If you don’t know what that is, I can’t say as I blame you. If I were a smart aleck, I might “explain” that paraskevidekatriaphobia is a derivation of triskaidekaphobia, but that would probably leave most of our readers just as befuddled. But the latter is the fear of the number thirteen, and the former refers to the more specific phobia of fear of Friday the 13th.
Before you start thinking that people with these phobias should just grow up and get over it, you might want to consider how society itself contributes to this fear. You’ve never stepped off the elevator on to the thirteenth floor of a tall building, simply because the highly educated architects that design our skyscrapers superstitiously refuse to include one. If that old movie made it seem rational that Kris Kringle was Santa Claus by noting that the United States Post Office directed mail to him, its easy to understand how buildings without a 13th floor make a fear of the number 13 seem rational as well.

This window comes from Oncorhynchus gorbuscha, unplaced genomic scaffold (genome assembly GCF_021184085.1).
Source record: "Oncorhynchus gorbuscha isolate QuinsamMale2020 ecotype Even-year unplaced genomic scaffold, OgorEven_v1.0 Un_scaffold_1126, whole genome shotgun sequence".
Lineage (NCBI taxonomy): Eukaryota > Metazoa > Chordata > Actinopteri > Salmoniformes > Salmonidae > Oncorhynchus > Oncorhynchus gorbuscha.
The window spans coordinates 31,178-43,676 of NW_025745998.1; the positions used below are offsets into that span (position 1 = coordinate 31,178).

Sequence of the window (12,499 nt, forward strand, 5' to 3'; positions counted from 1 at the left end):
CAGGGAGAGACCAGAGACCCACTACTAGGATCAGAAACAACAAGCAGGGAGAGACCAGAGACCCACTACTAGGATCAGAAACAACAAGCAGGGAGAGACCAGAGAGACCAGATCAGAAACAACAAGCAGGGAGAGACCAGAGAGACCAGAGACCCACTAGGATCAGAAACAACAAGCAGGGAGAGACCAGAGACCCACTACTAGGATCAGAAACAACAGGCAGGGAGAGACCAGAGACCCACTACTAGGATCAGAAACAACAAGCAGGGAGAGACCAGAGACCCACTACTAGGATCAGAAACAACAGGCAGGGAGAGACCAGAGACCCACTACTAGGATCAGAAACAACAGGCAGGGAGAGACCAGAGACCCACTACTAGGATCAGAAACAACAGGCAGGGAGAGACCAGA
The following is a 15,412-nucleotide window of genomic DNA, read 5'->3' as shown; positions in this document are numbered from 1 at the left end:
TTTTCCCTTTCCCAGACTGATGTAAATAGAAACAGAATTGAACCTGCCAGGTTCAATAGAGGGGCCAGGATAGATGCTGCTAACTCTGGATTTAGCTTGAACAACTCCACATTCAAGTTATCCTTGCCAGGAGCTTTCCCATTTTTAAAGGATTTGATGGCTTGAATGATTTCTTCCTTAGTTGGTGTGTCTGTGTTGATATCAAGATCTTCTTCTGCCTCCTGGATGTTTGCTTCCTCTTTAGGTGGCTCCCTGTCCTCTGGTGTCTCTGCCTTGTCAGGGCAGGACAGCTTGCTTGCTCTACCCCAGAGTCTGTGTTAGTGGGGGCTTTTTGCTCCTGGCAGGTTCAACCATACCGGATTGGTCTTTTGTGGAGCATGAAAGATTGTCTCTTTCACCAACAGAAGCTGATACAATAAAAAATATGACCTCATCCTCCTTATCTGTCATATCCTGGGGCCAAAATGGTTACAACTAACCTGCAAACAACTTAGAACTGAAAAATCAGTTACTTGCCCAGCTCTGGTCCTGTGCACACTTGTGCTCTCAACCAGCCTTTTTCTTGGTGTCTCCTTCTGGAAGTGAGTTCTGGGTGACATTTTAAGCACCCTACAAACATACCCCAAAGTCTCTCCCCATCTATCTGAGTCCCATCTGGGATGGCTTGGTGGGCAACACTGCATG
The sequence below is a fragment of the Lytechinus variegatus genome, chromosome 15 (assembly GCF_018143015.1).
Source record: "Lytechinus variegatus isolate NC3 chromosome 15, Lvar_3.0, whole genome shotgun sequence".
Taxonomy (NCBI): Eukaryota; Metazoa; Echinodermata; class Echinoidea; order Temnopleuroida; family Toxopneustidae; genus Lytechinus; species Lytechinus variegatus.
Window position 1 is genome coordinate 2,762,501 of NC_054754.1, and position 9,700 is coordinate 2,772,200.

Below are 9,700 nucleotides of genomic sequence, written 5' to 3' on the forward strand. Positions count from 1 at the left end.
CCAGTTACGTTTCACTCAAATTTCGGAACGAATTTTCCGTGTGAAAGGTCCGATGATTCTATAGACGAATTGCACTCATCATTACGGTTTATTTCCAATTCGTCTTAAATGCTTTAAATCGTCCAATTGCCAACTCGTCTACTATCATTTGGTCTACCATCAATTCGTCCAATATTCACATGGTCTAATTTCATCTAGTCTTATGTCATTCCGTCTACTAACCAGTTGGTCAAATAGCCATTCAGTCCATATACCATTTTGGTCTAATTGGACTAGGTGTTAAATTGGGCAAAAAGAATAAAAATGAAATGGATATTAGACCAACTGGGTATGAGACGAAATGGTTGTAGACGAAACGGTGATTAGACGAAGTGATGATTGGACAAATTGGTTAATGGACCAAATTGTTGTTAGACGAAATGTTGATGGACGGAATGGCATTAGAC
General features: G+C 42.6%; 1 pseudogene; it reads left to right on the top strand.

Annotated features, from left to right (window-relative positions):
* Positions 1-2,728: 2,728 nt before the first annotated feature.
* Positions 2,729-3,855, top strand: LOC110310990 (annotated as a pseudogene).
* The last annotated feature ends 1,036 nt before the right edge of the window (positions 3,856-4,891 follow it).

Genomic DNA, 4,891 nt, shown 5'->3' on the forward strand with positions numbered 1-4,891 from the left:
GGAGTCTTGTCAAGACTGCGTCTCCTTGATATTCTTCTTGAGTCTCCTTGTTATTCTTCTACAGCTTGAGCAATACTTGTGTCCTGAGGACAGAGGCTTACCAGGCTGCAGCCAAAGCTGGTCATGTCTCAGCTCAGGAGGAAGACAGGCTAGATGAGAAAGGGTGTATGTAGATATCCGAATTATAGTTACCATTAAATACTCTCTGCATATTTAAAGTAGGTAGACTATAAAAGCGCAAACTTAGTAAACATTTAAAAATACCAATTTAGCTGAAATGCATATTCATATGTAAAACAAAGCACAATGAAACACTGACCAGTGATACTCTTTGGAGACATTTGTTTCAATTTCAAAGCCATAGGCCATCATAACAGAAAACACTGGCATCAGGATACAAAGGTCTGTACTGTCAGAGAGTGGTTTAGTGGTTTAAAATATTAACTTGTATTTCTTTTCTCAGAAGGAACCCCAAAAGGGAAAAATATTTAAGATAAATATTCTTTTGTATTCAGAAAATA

The effects of paraskevidekatriaphobia are claimed to be extensive. Since many Americans refuse to fly or conduct business on a Friday the 13th, it is said the economy suffers an estimated 800 million dollar loss every time this date rolls around. Back in the 1930s, the influence of this phobia even reached the highest office in our land, as FDR refused to travel on Friday the 13th.
It may surprise you to learn that the origin of this phobia finds its roots in the Bible, when thirteen men observed the last supper. One was a traitor, and tradition (wrongly) holds that the Lord was crucified a few hours later on a Friday.
What’s the cure for paraskevidekatriaphobia? An old joke says if you can pronounce the word, you’re cured! In 1913, a pastor tried to cure people by officiating at Friday the 13th weddings without charge. But since superstition is the veneration of something that deserves none, a better way to help people overcome this superstition is to do what Paul did when he encountered some superstitious people (Acts 17:22) and preach the death, burial, and resurrection of Christ (Acts 17:23-31). The world considers Paul’s gospel to be superstition (Acts 25:19), “but unto us which are saved it is the power of God” (1 Cor. 1:18). Paul’s use of the present tense here shows his gospel is more than just “the power of God unto salvation” (Rom. 1:16). Once we are saved, his gospel “is” still the power of God to help us overcome “the spirit of fear” with the spirit “of…a sound mind” (2 Tim. 1:7), a mind made sound by a full knowledge of Paul’s gospel (Acts 20:24). source